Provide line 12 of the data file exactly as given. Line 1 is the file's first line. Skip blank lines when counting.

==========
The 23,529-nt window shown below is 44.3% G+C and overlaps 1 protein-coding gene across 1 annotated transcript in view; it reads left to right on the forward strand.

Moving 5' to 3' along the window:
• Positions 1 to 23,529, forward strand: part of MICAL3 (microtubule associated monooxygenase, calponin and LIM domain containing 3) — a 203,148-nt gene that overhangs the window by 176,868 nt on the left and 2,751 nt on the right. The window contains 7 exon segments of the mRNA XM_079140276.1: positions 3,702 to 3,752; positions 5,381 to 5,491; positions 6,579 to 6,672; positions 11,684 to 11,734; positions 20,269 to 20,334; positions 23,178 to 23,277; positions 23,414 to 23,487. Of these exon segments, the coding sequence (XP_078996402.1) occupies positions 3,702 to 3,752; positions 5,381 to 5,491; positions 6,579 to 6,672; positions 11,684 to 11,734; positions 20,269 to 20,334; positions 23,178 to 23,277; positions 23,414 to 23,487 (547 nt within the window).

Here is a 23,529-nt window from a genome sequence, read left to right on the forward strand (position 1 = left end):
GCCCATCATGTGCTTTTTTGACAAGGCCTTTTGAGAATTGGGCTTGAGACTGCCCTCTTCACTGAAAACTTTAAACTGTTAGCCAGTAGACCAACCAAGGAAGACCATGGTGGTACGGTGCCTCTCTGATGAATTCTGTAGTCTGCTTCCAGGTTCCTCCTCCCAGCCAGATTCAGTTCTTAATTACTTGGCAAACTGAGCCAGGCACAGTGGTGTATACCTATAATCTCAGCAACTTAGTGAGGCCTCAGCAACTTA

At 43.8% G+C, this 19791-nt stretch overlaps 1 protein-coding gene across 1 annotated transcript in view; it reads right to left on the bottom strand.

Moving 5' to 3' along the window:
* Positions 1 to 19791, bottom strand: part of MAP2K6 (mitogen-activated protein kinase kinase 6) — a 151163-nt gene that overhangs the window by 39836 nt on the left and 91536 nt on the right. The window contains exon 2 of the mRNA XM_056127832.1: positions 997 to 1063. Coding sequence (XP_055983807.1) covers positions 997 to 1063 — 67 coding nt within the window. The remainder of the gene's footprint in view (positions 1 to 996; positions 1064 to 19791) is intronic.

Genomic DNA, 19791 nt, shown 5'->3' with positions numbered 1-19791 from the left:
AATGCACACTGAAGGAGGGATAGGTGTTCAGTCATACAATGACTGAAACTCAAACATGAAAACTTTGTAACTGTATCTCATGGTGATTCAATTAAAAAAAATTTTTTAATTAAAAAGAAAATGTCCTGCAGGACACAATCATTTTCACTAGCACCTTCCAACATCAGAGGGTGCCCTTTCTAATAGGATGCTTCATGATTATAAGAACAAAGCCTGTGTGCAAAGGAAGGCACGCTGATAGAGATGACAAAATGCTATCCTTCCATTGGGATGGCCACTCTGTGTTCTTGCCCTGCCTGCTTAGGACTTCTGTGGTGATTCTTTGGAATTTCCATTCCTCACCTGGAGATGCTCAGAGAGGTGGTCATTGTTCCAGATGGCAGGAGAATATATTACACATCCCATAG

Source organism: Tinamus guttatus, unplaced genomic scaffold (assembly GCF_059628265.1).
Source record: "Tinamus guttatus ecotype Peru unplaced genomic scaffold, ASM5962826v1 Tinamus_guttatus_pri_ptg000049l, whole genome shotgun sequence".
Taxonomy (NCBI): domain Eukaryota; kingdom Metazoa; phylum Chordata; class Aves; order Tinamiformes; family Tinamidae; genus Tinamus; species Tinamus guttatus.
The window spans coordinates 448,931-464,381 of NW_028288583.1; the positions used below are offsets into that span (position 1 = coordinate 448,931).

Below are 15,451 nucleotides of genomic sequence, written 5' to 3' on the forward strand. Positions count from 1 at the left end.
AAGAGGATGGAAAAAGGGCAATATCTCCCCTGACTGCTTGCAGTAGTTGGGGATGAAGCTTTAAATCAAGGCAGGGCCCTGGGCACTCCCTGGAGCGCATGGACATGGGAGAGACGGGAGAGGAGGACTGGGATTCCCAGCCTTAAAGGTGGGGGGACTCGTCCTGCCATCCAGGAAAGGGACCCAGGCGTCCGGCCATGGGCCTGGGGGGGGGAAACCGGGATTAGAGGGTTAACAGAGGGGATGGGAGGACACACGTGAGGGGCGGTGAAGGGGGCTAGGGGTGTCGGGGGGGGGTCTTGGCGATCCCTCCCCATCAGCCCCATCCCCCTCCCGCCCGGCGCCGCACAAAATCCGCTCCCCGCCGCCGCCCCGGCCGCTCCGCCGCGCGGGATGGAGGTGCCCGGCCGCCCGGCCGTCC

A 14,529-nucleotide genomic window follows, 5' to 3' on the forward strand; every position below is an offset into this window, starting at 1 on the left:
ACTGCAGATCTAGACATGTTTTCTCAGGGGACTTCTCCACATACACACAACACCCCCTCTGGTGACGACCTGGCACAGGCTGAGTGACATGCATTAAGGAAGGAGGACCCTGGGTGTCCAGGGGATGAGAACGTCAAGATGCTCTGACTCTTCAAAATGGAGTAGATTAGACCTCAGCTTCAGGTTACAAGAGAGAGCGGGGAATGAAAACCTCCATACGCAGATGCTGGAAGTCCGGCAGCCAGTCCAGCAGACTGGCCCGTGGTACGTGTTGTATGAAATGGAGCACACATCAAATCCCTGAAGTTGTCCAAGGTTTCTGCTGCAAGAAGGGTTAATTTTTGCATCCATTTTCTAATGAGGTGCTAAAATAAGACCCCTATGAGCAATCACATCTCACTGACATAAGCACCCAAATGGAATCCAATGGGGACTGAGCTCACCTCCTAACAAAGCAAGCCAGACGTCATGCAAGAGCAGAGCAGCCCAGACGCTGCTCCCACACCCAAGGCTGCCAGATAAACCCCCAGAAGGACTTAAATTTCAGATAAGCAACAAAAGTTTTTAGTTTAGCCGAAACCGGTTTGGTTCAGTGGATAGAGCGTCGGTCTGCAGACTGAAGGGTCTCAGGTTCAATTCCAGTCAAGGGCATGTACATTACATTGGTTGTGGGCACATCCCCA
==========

Source record: "Tinamus guttatus ecotype Peru unplaced genomic scaffold, ASM5962826v1 Tinamus_guttatus_pri_ptg000049l, whole genome shotgun sequence".